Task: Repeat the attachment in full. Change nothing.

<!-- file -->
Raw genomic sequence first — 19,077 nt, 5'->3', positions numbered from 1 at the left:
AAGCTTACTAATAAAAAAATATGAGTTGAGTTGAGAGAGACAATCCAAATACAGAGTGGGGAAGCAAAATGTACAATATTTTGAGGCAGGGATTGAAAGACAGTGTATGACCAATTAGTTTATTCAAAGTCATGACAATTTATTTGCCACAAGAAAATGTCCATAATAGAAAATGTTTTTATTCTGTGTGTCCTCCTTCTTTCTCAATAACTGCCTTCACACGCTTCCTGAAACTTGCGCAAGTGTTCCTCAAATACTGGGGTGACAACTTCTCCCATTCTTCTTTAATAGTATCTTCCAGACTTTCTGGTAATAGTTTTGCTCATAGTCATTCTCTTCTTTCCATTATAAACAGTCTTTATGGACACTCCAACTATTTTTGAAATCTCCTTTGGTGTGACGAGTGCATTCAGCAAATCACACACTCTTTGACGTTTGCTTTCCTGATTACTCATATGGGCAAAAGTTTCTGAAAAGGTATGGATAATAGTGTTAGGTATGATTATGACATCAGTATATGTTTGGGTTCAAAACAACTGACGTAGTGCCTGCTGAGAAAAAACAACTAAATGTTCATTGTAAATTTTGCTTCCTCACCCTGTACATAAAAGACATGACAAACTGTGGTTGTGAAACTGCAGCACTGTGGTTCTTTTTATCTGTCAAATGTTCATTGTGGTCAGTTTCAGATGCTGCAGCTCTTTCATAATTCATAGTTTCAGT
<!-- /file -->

Raw genomic sequence first — 19,077 nt, 5'->3', positions numbered from 1 at the left:
AAGCTTACTAATAAAAAAATATGAGTTGAGTTGAGAGAGACAATCCAAATACAGAGTGGGGAAGCAAAATGTACAATATTTTGAGGCAGGGATTGAAAGACAGTGTATGACCAATTAGTTTATTCAAAGTCATGACAATTTATTTGCCACAAGAAAATGTCCATAATAGAAAATGTTTTTATTCTGTGTGTCCTCCTTCTTTCTCAATAACTGCCTTCACACGCTTCCTGAAACTTGCGCAAGTGTTCCTCAAATACTGGGGTGACAACTTCTCCCATTCTTCTTTAATAGTATCTTCCAGACTTTCTGGTAATAGTTTTGCTCATAGTCATTCTCTTCTTTCCATTATAAACAGTCTTTATGGACACTCCAACTATTTTTGAAATCTCCTTTGGTGTGACGAGTGCATTCAGCAAATCACACACTCTTTGACGTTTGCTTTCCTGATTACTCATATGGGCAAAAGTTTCTGAAAAGGTATGGATAATAGTGTTAGGTATGATTATGACATCAGTATATGTTTGGGTTCAAAACAACTGACGTAGTGCCTGCTGAGAAAAAACAACTAAATGTTCATTGTAAATTTTGCTTCCTCACCCTGTACATAAAAGACATGACAAACTGTGGTTGTGAAACTGCAGCACTGTGGTTCTTTTTATCTGTCAAATGTTCATTGTGGTCAGTTTCAGATGCTGCAGCTCTTTCATAATTCATAGTTTCAGT